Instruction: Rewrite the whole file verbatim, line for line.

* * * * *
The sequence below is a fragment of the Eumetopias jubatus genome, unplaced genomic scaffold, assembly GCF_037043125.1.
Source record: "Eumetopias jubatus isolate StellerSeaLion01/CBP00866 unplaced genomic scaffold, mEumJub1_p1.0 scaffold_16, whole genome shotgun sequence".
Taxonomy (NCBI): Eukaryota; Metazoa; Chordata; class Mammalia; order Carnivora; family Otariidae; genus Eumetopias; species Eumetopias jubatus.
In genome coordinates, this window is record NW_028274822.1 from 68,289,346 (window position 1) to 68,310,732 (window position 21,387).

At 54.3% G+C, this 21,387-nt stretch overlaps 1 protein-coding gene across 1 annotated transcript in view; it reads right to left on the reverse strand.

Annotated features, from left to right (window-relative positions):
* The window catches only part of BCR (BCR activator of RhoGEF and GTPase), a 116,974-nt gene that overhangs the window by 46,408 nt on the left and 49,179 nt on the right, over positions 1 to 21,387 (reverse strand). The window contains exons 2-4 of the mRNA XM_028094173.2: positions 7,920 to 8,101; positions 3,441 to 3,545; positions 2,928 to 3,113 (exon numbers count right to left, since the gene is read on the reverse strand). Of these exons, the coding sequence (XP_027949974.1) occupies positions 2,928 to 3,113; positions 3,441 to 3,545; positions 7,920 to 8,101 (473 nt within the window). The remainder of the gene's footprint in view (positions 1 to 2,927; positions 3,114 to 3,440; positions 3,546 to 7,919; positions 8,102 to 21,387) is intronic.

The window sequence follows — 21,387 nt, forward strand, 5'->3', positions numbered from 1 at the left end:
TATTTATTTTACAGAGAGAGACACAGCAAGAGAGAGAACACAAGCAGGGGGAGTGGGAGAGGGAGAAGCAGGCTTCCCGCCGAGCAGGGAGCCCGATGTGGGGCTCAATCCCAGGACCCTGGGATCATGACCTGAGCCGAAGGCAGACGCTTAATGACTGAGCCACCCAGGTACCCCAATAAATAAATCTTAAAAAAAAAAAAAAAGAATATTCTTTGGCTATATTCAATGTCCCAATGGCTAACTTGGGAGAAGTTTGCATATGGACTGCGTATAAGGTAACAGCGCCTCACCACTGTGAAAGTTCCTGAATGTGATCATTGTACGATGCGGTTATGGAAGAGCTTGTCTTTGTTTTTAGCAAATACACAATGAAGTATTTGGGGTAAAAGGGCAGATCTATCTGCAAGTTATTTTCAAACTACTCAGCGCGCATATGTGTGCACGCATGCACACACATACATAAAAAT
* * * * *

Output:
The sequence below is a fragment of the Eumetopias jubatus genome, unplaced genomic scaffold, assembly GCF_037043125.1.
Source record: "Eumetopias jubatus isolate StellerSeaLion01/CBP00866 unplaced genomic scaffold, mEumJub1_p1.0 scaffold_16, whole genome shotgun sequence".
Taxonomy (NCBI): Eukaryota; Metazoa; Chordata; class Mammalia; order Carnivora; family Otariidae; genus Eumetopias; species Eumetopias jubatus.
In genome coordinates, this window is record NW_028274822.1 from 68,289,346 (window position 1) to 68,310,732 (window position 21,387).

At 54.3% G+C, this 21,387-nt stretch overlaps 1 protein-coding gene across 1 annotated transcript in view; it reads right to left on the reverse strand.

Annotated features, from left to right (window-relative positions):
* The window catches only part of BCR (BCR activator of RhoGEF and GTPase), a 116,974-nt gene that overhangs the window by 46,408 nt on the left and 49,179 nt on the right, over positions 1 to 21,387 (reverse strand). The window contains exons 2-4 of the mRNA XM_028094173.2: positions 7,920 to 8,101; positions 3,441 to 3,545; positions 2,928 to 3,113 (exon numbers count right to left, since the gene is read on the reverse strand). Of these exons, the coding sequence (XP_027949974.1) occupies positions 2,928 to 3,113; positions 3,441 to 3,545; positions 7,920 to 8,101 (473 nt within the window). The remainder of the gene's footprint in view (positions 1 to 2,927; positions 3,114 to 3,440; positions 3,546 to 7,919; positions 8,102 to 21,387) is intronic.

The window sequence follows — 21,387 nt, forward strand, 5'->3', positions numbered from 1 at the left end:
TATTTATTTTACAGAGAGAGACACAGCAAGAGAGAGAACACAAGCAGGGGGAGTGGGAGAGGGAGAAGCAGGCTTCCCGCCGAGCAGGGAGCCCGATGTGGGGCTCAATCCCAGGACCCTGGGATCATGACCTGAGCCGAAGGCAGACGCTTAATGACTGAGCCACCCAGGTACCCCAATAAATAAATCTTAAAAAAAAAAAAAAAGAATATTCTTTGGCTATATTCAATGTCCCAATGGCTAACTTGGGAGAAGTTTGCATATGGACTGCGTATAAGGTAACAGCGCCTCACCACTGTGAAAGTTCCTGAATGTGATCATTGTACGATGCGGTTATGGAAGAGCTTGTCTTTGTTTTTAGCAAATACACAATGAAGTATTTGGGGTAAAAGGGCAGATCTATCTGCAAGTTATTTTCAAACTACTCAGCGCGCATATGTGTGCACGCATGCACACACATACATAAAAAT